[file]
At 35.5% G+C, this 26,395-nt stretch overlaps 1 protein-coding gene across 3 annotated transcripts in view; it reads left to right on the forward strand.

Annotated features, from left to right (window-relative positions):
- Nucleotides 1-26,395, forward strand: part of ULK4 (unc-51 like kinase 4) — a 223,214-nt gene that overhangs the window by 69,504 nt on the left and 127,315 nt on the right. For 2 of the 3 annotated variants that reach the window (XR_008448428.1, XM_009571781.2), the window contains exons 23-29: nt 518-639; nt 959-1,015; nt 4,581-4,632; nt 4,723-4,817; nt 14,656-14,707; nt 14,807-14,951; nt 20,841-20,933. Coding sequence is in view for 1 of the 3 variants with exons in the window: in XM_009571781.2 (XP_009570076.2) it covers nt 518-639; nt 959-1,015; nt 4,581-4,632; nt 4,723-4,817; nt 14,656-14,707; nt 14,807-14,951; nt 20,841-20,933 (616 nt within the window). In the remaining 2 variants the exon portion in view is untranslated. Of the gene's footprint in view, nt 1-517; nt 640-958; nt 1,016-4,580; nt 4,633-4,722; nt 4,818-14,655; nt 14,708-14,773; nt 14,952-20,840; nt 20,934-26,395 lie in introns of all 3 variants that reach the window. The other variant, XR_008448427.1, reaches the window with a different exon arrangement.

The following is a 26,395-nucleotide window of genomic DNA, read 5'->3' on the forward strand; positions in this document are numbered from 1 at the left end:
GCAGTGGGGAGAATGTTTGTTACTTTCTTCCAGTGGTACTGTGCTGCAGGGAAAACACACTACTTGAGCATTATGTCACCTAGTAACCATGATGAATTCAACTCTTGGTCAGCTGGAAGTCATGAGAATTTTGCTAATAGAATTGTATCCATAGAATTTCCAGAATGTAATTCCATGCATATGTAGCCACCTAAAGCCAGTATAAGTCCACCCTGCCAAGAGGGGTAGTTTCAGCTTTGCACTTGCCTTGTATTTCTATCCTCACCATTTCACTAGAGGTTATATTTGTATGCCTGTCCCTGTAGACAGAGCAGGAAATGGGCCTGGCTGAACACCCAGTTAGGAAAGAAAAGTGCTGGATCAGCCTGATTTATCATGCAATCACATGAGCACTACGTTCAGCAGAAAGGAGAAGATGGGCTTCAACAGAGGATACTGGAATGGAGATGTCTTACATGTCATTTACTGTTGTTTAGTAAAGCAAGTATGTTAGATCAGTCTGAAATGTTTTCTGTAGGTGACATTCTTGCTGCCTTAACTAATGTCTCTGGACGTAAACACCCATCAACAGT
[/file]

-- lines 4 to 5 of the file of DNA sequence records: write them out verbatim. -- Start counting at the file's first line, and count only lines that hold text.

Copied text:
The following is a 26,395-nucleotide window of genomic DNA, read 5'->3' on the forward strand; positions in this document are numbered from 1 at the left end:
GCAGTGGGGAGAATGTTTGTTACTTTCTTCCAGTGGTACTGTGCTGCAGGGAAAACACACTACTTGAGCATTATGTCACCTAGTAACCATGATGAATTCAACTCTTGGTCAGCTGGAAGTCATGAGAATTTTGCTAATAGAATTGTATCCATAGAATTTCCAGAATGTAATTCCATGCATATGTAGCCACCTAAAGCCAGTATAAGTCCACCCTGCCAAGAGGGGTAGTTTCAGCTTTGCACTTGCCTTGTATTTCTATCCTCACCATTTCACTAGAGGTTATATTTGTATGCCTGTCCCTGTAGACAGAGCAGGAAATGGGCCTGGCTGAACACCCAGTTAGGAAAGAAAAGTGCTGGATCAGCCTGATTTATCATGCAATCACATGAGCACTACGTTCAGCAGAAAGGAGAAGATGGGCTTCAACAGAGGATACTGGAATGGAGATGTCTTACATGTCATTTACTGTTGTTTAGTAAAGCAAGTATGTTAGATCAGTCTGAAATGTTTTCTGTAGGTGACATTCTTGCTGCCTTAACTAATGTCTCTGGACGTAAACACCCATCAACAGT